ATLANTA -- Wally Joyner has grown accustomed to starting at first base during his 15-year career that includes stints in California, Kansas City and San Diego.
So it would understandable if the 37-year old would feel uncomfortable playing as a reserve.
Joyner seemed to accept that role happily on Saturday, belting a two-run homer in the third inning to give the Braves the lead for good as they closed the exhibition season with a 6-3 victory over the Cleveland Indians in front of 32,857 fans at Turner Field.
In the final exhibition game of the season before Monday's opener against Colorado, Braves manager Bobby Cox used seven pitchers and allowed 24 players to see action before making cuts for the team's 25-man opening day roster.
Steve Sisco cracked a three-run homer in the sixth to give the Braves a 5-2 lead. Trenidad Hubbard scored in the eighth to make it 6-3 before closer John Rocker entered the game in the ninth to a standing ovation.
In his first game at Turner Field since his controversial remarks regarding gays, foreigners and minorities, the fiery left-hander closed the door on Cleveland to pick up the save.
Kevin Millwood started, working the first two innings and allowing a solo homer to David Justice in the second inning. Newly acquired John Burkett also worked two innings, facing just six batters while striking out three in his first outing in an Atlanta uniform.
"John will start out for us in the bullpen," Braves pitching coach Leo Mazzone said. "But he's got a chance when we go to five-man rotation to be that fifth starter."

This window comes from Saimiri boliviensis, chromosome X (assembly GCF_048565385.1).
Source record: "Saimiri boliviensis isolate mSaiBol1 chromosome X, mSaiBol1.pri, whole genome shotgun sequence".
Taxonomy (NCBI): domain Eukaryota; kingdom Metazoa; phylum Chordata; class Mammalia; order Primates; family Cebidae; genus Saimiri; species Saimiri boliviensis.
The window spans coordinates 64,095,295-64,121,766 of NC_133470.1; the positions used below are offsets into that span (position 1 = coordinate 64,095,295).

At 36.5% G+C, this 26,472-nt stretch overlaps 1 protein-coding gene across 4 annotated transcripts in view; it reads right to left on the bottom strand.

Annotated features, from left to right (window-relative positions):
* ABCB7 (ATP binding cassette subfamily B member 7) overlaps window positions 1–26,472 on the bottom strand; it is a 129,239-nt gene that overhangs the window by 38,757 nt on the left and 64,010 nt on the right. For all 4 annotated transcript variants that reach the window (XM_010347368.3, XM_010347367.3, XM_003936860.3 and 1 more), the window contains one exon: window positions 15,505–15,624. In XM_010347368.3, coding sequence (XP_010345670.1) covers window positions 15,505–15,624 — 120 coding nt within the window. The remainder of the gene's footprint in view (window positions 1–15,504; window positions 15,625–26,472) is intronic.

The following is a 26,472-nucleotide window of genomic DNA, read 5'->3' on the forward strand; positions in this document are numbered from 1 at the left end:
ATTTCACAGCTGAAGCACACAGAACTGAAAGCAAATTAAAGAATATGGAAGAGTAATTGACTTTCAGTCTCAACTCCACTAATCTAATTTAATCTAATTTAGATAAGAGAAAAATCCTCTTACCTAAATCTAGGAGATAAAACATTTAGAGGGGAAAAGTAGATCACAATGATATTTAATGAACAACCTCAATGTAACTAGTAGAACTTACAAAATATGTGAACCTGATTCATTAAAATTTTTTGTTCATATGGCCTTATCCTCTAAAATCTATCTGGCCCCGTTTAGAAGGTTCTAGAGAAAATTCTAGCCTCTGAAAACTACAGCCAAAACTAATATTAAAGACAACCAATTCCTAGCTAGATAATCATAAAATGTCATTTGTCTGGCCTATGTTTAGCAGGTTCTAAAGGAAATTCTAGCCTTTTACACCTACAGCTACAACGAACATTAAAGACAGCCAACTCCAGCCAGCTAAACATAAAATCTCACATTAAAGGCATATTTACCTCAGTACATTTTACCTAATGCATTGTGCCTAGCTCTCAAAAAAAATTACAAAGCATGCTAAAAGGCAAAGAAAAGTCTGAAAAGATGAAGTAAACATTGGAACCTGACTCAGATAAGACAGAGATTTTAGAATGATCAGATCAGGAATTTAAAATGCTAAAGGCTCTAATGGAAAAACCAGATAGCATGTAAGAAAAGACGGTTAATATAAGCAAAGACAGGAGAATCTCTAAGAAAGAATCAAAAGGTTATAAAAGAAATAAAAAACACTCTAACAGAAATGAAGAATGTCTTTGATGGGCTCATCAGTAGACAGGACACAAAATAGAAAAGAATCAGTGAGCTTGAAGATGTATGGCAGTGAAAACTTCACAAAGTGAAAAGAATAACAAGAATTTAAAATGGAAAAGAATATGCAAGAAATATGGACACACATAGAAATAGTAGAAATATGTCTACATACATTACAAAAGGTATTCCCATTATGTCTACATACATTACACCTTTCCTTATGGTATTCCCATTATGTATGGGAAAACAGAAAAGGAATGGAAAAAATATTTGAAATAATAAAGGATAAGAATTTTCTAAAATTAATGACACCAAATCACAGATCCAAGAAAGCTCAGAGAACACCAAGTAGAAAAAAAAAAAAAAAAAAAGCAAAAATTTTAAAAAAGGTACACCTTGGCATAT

The biggest surprise of the day seemed to be Joyner, who finished with two hits and showed a national television audience he's back from a nagging collarbone injury he suffered last season that saw the former all-star hit a career low .248 while in San Diego.
"This (playing as a reserve) is something different for me," said Joyner, who was acquired in a deal last December that sent Joyner along with Reggie Sanders and Quilvio Veras to San Diego for Ryan Klesko, Bret Boone and Jason Shiell. "But I'm ready to do that."
Last year, Joyner collided with Pittsburgh's Abraham Nunez while fielding a ground ball early in the season. The collision broke Joyner's collarbone, and even though he played in 110 games, the injury forced him to go back and forth from the disabled list.
"(Last season) was very difficult," he said. "I played a lot, not knowing what the injury was, and I think I began to doubt myself as to whether I could still play or not."
Joyner credits much of his comeback to Braves hitting coach Merv Rettenmund, who worked with Joyner in San Diego before taking over as Atlanta's hitting coach when Don Baylor was named the manager of the Cubs.
"The last 10 days have been pretty good," Joyner said. "I've got a lot of work to make up but I'm comfortable working with Merv. I've worked well with him in the past."
Joyner may spend a good bit of time filling in as a pinch hitter or serving as Andres Galarraga's backup at first-base.
"He's got a lot of time left," Braves manager Bobby Cox said. "If he stays in shape, we feel like he's definitely got another year or two. I'm just glad he's on our side."
Reach Tim Morse at (706) 823-3216.